Monday, August 10, 2009

Always a person with Epilepsy

I have a dear friend who coincidentally had seizures earlier in her life. I never knew that she had them until I started having seizures. And then one day she decided it was okay to talk about it.

When she was in college she started having seizures. When she went to the neurologist he asked her if she had a history of seizures. She said "NO" and at the same time, her mother, who had accompanied her to the doctor's visit, said "YES".

My friend was shocked. She had no idea she had seizures as a young child. Her parents had never told her! Looking back now, she remembers a few incidents which were never explained to her in her youth. College brought on the "perfect storm" for her, with stress and sometimes a lack of sleep. She went on medication and her seizures became controlled.

Her seizures were held at bay for quite some time and then years later her neurologist allowed her to go off of medication. For the past 10+ years now she has been off medication and seizure-free. But somtimes I wonder... are we really ever "seizure-free" entirely?

Over these past years she has had moments that she and I both describe as "brain pain", where you have a sharp head pain. She has had times where her face appeared to droop, as if she were having a stroke. Not everything has been perfect, but she has been able to live without medication and in a somewhat "seizure-free" world.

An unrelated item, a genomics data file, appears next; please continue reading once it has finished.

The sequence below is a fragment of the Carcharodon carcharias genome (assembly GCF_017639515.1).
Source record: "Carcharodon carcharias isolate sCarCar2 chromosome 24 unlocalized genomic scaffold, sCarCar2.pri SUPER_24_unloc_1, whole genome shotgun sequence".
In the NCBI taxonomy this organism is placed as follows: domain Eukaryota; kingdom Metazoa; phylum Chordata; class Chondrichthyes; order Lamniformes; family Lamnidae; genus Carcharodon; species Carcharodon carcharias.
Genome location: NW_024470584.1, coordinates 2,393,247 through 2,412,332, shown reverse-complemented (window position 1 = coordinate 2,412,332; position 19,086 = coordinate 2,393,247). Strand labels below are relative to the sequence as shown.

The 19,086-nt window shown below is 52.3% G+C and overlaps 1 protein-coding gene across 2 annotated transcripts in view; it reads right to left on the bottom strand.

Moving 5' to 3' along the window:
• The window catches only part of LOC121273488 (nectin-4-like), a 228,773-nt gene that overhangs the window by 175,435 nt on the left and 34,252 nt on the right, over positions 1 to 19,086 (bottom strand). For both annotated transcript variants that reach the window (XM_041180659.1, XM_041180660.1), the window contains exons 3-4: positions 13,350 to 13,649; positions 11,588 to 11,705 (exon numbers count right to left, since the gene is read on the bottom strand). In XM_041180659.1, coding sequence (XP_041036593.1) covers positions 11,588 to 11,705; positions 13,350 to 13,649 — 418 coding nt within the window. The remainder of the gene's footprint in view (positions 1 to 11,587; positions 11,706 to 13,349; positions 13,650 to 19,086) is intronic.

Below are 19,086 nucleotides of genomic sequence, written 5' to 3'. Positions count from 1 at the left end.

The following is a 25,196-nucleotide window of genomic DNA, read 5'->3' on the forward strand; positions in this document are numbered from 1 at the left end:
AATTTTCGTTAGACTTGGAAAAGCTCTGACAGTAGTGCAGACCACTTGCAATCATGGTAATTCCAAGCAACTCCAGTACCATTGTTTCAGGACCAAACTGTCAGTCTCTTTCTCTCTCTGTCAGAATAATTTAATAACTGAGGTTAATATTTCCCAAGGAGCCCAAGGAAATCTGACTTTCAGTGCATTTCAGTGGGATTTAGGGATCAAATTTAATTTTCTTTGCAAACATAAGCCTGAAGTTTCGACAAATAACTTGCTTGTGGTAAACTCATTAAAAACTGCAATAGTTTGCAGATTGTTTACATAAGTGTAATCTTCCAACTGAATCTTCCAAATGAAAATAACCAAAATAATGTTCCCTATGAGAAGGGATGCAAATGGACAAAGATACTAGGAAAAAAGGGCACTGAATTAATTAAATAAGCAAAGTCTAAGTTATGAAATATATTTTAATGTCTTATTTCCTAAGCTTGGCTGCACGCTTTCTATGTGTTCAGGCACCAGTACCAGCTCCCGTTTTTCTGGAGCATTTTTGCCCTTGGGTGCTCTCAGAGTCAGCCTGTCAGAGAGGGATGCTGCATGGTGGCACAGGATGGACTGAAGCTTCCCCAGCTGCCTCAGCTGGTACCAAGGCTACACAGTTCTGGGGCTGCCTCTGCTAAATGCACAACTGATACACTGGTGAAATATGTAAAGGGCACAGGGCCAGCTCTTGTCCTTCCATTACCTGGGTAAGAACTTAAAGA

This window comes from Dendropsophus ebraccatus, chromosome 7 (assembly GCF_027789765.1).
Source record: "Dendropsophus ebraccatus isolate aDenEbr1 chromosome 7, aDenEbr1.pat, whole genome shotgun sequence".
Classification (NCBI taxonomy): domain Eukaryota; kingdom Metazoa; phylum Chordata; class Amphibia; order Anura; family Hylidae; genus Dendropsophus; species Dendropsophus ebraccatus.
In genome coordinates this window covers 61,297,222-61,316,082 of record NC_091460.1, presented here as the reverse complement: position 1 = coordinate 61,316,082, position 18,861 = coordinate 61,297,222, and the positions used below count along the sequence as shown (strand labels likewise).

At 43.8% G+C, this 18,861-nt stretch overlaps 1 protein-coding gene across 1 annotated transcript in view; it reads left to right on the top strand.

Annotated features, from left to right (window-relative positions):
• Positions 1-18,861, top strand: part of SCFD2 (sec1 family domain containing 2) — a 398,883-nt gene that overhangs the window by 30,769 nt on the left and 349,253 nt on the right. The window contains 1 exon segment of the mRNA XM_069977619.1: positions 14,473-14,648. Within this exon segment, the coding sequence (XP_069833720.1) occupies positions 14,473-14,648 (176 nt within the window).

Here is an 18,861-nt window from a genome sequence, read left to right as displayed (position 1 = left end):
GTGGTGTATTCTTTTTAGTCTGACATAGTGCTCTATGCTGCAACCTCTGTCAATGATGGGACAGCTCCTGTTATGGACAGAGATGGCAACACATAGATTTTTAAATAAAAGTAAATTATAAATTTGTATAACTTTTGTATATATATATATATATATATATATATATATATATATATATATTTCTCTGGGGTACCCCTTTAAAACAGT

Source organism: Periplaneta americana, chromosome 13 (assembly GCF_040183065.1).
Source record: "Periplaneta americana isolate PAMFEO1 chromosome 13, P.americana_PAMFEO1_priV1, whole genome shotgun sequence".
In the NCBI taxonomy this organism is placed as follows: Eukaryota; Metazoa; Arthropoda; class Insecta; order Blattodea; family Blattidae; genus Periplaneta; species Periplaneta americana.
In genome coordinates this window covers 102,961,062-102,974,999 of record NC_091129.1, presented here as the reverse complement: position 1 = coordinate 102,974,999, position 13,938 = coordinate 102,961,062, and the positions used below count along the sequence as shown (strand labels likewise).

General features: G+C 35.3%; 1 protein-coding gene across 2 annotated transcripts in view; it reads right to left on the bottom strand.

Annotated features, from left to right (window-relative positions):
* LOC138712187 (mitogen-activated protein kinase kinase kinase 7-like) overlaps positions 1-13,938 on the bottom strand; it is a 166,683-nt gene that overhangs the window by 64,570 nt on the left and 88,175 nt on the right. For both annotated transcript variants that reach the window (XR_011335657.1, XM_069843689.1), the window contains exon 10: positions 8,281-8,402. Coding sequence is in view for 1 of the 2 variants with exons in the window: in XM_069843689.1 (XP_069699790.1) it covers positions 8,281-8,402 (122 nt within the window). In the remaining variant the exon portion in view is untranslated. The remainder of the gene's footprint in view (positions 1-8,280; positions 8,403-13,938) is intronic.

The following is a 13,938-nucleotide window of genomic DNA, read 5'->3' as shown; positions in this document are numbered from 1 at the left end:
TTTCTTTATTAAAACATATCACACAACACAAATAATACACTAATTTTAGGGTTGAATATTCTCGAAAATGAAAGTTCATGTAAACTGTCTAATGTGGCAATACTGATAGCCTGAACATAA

That has all changed now, as her seizures have surfaced once more and she is now awaiting an appointment with the Epileptologist's office in Omaha. In her and my mind, it cannot come soon enough. We know she will have a consultation, and then probably be referred for an MRI and EEG testing. It has been years since she has had either. We know that the conversation will inevitably come up regarding medication or going back on medication. I think she has had enough seizure activity these past few weeks that she is ready to accept that route if that is where testing and consultation leads her.

My husband and I recently met a young man in his 30's who had a stroke about 18 months ago. You wouldn't know it, as he is strong and young and healthy. You wouldn't suspect that he was hospitalized for a long period of time, learning to walk/talk and rehab. In a conversation with him, I asked him if he was on any medication since his stroke. He is only on one and it is a cholesterol medication. He said he "fought hard" to not be on meds.

I remember when I first started medication. It was Tegretol and I was miserable. I remember dreading taking medication. I kept thinking of the medication bottles that adorned the dining room table at my grandparent's house. Who wants to take medication if they don't have to? I hesitated at taking aspirin. I would suffer through a day or two headache without taking anything just because I wanted to get through it without the aid of medication... even an aspirin.

My body was so overtaken by seizures that I finally gave in as well and have lived a life with anticonvulsants and medication changes over the years. I hope that one day I can be medication free, but in the meantime I am enjoying my "seizure-free" moments and relishing every day that goes by when I do not have to think about the fear of a seizure.

Medication is a huge topic at our monthly support group. It is a concern for everyone no matter what age the patient. Read more!